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Statewide Grievance Committee
Statewide Bar Counsel

Local Grievance Panels - Frequently Asked Questions
 
  1. If the panel dismisses my grievance complaint, can I appeal it?
  2. Can I respond to the attorney’s answer and provide additional evidence?
  3. Will there be a hearing on my complaint?
  4. Who represents me, the Complainant, in this process?
  5. Does the grievance panel counsel vote on whether to find probable cause?
  6. Are there non-attorneys on the panel?
  7. Can I contact the panel members?
  8. What happens after a finding of probable cause is made that an attorney is guilty of misconduct?
  9. What happens to materials that I submit to the panel? Can they be returned?
  10. Is there anything that I cannot send (confidential documents, psychiatric reports etc.)


1. If the panel dismisses my grievance complaint, can I appeal it?
Unless the grievance panel concludes that the complaint alleges that the attorney committed a crime, the grievance panel must dismiss the complaint if it does not find probable cause that the attorney is guilty of misconduct. The decision is filed with the Statewide Grievance Committee. The grievance panel’s decision to dismiss is final and cannot be appealed.

If the grievance panel finds no probable cause that the attorney is guilty of misconduct, but concludes that the complaint alleged that the attorney committed a crime, then a subcommittee of the Statewide Grievance Committee (known as a reviewing committee) will review the decision and either affirm the decision and dismiss the complaint, or reverse the decision and find that there is probable cause that the attorney is guilty of misconduct.

The grievance panel’s decision that the complaint did or did not allege that the attorney committed a crime is not appealable.

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2. Can I respond to the attorney’s answer and provide additional evidence?
There is no rule permitting a response to an answer. The Complainant should contact the grievance panel’s attorney (known as the grievance counsel), to ask if a response to the attorney’s answer can be sent to the panel.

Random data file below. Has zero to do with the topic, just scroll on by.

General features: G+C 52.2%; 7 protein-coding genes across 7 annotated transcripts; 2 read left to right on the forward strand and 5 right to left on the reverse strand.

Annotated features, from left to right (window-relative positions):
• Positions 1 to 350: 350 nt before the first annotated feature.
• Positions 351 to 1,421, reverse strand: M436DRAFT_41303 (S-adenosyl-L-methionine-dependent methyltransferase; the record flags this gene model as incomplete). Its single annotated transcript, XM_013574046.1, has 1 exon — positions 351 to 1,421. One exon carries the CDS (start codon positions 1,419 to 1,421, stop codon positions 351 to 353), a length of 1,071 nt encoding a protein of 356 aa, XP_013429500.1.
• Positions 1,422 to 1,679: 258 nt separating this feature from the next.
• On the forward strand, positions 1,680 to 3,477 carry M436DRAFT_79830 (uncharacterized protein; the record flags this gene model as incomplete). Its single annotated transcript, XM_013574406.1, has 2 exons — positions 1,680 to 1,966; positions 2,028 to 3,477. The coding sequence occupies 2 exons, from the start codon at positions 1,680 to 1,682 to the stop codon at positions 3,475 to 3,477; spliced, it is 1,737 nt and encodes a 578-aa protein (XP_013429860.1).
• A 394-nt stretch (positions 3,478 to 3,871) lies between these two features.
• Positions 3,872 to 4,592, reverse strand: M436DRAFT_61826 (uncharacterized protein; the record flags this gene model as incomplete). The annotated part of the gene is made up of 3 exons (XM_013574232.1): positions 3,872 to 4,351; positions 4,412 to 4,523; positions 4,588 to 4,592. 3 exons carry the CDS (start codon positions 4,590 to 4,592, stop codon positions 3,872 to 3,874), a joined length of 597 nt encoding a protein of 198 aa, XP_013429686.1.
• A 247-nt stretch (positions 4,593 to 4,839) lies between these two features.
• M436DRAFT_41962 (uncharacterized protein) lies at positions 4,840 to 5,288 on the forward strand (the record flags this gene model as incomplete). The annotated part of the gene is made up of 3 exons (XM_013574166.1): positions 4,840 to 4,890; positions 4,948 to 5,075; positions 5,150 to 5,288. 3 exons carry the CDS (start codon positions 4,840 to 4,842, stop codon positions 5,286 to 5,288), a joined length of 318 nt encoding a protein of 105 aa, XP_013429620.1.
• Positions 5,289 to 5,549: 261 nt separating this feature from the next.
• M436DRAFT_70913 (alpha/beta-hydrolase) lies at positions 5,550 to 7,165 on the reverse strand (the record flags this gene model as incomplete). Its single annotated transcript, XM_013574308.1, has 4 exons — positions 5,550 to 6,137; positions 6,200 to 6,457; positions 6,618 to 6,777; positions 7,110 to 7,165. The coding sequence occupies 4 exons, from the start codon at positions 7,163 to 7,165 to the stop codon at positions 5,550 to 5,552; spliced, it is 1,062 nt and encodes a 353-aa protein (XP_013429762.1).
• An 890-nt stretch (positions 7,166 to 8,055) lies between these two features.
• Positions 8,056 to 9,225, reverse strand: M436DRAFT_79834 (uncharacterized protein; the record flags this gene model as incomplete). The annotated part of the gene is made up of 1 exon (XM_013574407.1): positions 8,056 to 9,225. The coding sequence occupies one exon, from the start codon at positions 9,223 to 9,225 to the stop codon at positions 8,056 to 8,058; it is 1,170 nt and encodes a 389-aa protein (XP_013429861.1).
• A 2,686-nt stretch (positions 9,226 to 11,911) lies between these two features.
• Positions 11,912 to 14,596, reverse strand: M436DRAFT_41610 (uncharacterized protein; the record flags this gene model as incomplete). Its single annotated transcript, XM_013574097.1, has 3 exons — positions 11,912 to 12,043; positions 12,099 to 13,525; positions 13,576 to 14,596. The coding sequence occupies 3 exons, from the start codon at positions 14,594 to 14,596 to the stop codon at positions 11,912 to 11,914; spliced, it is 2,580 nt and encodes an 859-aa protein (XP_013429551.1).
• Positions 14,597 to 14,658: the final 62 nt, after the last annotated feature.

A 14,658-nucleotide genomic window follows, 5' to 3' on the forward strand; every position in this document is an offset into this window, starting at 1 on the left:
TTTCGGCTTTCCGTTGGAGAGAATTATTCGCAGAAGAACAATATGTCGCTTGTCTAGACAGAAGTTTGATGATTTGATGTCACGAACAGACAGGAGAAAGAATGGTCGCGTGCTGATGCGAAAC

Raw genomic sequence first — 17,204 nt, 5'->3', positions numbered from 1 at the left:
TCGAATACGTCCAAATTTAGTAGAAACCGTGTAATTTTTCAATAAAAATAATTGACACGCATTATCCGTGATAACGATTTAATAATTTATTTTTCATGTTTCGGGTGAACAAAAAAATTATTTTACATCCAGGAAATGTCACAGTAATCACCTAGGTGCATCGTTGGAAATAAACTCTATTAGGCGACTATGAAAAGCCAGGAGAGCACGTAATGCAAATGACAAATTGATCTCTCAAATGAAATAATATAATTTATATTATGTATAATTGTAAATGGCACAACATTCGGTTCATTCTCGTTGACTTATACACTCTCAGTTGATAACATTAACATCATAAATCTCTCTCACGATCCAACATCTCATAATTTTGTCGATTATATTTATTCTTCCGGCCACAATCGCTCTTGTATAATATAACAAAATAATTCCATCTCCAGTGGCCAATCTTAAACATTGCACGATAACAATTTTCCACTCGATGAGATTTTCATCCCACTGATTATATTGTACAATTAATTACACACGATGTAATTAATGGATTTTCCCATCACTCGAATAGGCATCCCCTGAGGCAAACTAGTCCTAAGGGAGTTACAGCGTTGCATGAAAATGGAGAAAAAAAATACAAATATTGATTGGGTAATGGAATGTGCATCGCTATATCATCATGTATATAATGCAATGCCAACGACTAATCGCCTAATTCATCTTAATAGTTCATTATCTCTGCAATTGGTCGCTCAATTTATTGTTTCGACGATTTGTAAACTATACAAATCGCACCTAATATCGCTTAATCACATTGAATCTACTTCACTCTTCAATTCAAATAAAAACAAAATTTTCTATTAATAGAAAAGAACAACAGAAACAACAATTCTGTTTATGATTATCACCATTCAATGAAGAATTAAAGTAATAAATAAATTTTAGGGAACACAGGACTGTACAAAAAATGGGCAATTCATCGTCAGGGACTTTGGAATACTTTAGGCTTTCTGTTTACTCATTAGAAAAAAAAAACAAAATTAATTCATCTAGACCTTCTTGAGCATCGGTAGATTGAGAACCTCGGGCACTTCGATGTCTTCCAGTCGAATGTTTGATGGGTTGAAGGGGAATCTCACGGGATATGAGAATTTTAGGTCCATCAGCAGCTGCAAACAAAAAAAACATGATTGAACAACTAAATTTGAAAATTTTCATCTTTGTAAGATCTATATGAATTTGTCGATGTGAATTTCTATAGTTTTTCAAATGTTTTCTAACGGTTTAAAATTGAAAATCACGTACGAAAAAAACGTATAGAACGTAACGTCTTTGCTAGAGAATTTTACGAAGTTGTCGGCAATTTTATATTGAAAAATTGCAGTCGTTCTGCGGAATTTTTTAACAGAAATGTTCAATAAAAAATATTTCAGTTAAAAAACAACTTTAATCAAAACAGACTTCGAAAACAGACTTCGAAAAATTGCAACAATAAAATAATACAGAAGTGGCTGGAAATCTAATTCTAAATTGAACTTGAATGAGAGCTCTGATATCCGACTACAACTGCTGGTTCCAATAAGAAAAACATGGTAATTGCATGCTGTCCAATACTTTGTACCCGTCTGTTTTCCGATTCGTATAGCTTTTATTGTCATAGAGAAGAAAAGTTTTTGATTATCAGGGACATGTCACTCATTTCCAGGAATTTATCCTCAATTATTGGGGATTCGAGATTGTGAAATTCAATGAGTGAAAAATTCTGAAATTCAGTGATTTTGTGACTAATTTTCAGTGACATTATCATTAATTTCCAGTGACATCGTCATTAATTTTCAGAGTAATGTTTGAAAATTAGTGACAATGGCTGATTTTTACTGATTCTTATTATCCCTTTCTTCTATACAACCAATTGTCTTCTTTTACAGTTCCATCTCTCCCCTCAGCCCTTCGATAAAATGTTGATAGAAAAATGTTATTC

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3. Will there be a hearing on my complaint?
Generally, no. The local grievance panel may hold a hearing if it believes a hearing is necessary; the local panel may also investigate the complaint without a hearing and ask for statements from witnesses or ask for additional evidence. Often, the local grievance panels only review the written complaint, answer, and evidence submitted by you and the attorney.

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4. Who represents me, the Complainant, in this process?
The grievance process is an investigation by the Judicial Branch into the conduct of an attorney. After you file a complaint, you are called the Complainant. You can provide useful information to the local panel investigating the complaint. If probable cause is found that the attorney is guilty of misconduct, you can help the disciplinary counsel make the case against the attorney. Disciplinary counsel does not have to call you as a witness at the public hearing, but you have the right to make a statement to the Statewide Grievance Committee, if probable cause was found. No one will represent you in this case, and the grievance process is not likely to have an effect on any related civil or criminal action. You can represent yourself in this process or hire counsel to represent you.

5. Does the grievance panel counsel vote on whether to find probable cause?
No. The grievance panel counsel only helps the grievance panel investigate the complaint against the attorney and gives the panel legal advice. The grievance panel counsel does not have a vote.

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6. Are there non-attorneys on the panel?
Yes. Each grievance panel has two attorneys and one non-attorney.

7. Can I contact the panel members?
No. The panel members are asked to review the evidence before them and make a decision. All communication should be with the grievance panel counsel. It is improper to contact a panel member directly; doing so will result in delay and possible transfer of the grievance complaint.

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8. What happens after a finding of probable cause is made that an attorney is guilty of misconduct?
The complaint is sent to the Statewide Grievance Committee for further action.

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9. What happens to materials that I submit to the panel?  Can they be returned?
No. Please make sure you keep a copy or the original of everything you send to the grievance panel.

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10. Is there anything that I cannot send (confidential documents, psychiatric reports etc.)
Yes. You cannot submit personal identifying information in your complaint. If you want to submit any medical, psychiatric or hospital records, then you must provide these records in a sealed envelope with an explanation why they are relevant to the grievance complaint. The panel will decide to review the records or send them back.

 

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